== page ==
Kids’ Books to Help With Conversations About Race and Discrimination

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It is time for parents to teach young people early on that in diversity there is beauty and there is strength.” – Maya Angelou

For a long time, I thought I didn’t need to talk to my kids about race because, frankly, it didn’t come up. We live in a diverse city, and they’ve always made friends with kids from all kinds of backgrounds. But the murder of George Floyd, and its explosive aftermath across our communities, is a stark reminder that we do need to be talking about race with our children. And it’s not easy. Here are some kid’s books I’ve found helpful for sparking conversations around race, racism, and discrimination.

Crown: An Ode to the Fresh Cut by Derrick Barnes, illustrated by Gordon C. James – With illustrations that jump off the page, this joyful tribute to barbershop culture has themes of confidence-building and self-esteem.

We Are The Change  – This anthology’s words of inspiration from civil rights leaders jump off the page with the help of vivid illustrations from 16 award-winning children’s book artists.

Dream Big, Little One by Vashti Harrison – A gorgeous board book that showcases women of color who changed the world. It’s never too early for kids to start dreaming.

Just Ask!: Be Different, Be Brave, Be You by Sonia Sotomayor, illustrated by Rafael López – In this picture book celebrating Hispanic heritage, Supreme Court Justice Sonia Sotomayor uses her experience as a child with diabetes to write a story about kids who face different challenges of various kinds.

Sulwe by Lupita Nyong’o – Actress Lupita Nyong’o creates a fanciful and thoughtful story to inspire children to love the skin they’re in and see their own unique beauty.

Here We Are: Notes for Living on Planet Earth by Oliver Jeffers – A rich diversity of characters come together to remind all readers to be kind to one another and the Earth.

Little Man, Little Man: A Story of Childhood by James Baldwin – Baldwin’s only children’s book centers around a 4-year-old exploring his lively Harlem block in a series of vignettes that share the joys and challenges of the community.

Something Happened in Our Town: A Child’s Story About Racial Injustice by Marianne Celano – This beautifully written and illustrated book tackles a difficult subject with grace, helping families share conversations about racism and discrimination.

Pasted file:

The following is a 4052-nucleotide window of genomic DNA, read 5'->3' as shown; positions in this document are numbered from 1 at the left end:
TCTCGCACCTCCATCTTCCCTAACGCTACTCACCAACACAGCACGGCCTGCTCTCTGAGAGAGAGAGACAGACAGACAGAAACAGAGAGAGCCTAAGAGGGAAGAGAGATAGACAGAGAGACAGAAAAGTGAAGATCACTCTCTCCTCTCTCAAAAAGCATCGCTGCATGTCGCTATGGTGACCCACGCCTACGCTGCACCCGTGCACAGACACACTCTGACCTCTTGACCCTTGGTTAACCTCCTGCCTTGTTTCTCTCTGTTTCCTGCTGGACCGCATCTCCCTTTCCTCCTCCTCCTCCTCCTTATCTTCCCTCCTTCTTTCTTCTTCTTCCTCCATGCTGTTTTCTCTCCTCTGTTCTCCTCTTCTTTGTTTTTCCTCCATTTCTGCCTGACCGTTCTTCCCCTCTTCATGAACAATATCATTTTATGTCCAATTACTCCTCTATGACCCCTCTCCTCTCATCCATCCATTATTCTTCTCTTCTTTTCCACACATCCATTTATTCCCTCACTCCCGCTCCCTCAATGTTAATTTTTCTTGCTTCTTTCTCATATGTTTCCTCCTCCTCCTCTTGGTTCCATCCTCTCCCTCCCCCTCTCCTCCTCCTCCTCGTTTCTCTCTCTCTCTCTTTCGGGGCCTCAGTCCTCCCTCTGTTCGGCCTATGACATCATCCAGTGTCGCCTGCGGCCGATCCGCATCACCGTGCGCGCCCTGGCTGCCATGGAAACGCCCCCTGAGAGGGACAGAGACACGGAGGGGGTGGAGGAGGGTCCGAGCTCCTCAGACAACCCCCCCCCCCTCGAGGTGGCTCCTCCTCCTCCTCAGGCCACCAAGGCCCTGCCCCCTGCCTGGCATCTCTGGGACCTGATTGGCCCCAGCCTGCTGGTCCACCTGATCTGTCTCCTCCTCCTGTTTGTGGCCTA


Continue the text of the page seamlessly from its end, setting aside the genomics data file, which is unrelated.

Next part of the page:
Hats of Faith by Medeia Cohan, illustrated by Sarah Walsh – A board book with bright images to introduce the youngest readers in your house to shared customs of religious head coverings.

Hair Love
  by Matthew A. Cherry, illustrated by Vashti Harrison – This ode to self-confidence and individuality features a loving relationship between a black father and his daughter.

Zen Shorts by Jon J Muth – Short Buddhist tales provide graceful art and simple stories filled with love and enlightenment. These are valuable lessons for adults and children alike.

Hija (Little One) by Ariel Andrés Almada, illustrated by Sonja Wimmer – A captivating Spanish story with whimsical illustrations to remind all daughters to dream big.

I Have a Dream by Dr. Martin Luther King Jr., illustrated by Kadir Nelson – This beautifully illustrated picture book of Martin Luther King’s iconic speech deserves a spot in every child’s library.

Last Stop on Market Street by Matt de la Peña, illustrated by Christian Robinson – A bustling ride on a city bus gives kids the chance to see a compassionate relationship between a boy and his grandmother while exploring themes of inequality.

The Undefeated by  Kwame Alexander, illustrated by Kadir Nelson – Winner of the 2020 Caldecott Medal, this illustrated poem is a tribute to black life in the United States.

All Are Welcome by Alexandra Penfold, illustrated by Suzanne Kaufman – Show children that no matter what they are and who they are, they have a place in their school with this warm picture book that celebrates diversity.

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Toby Lowenfels is a writer and mom of three in Nashville. Follow her daily musings at @tobyfels.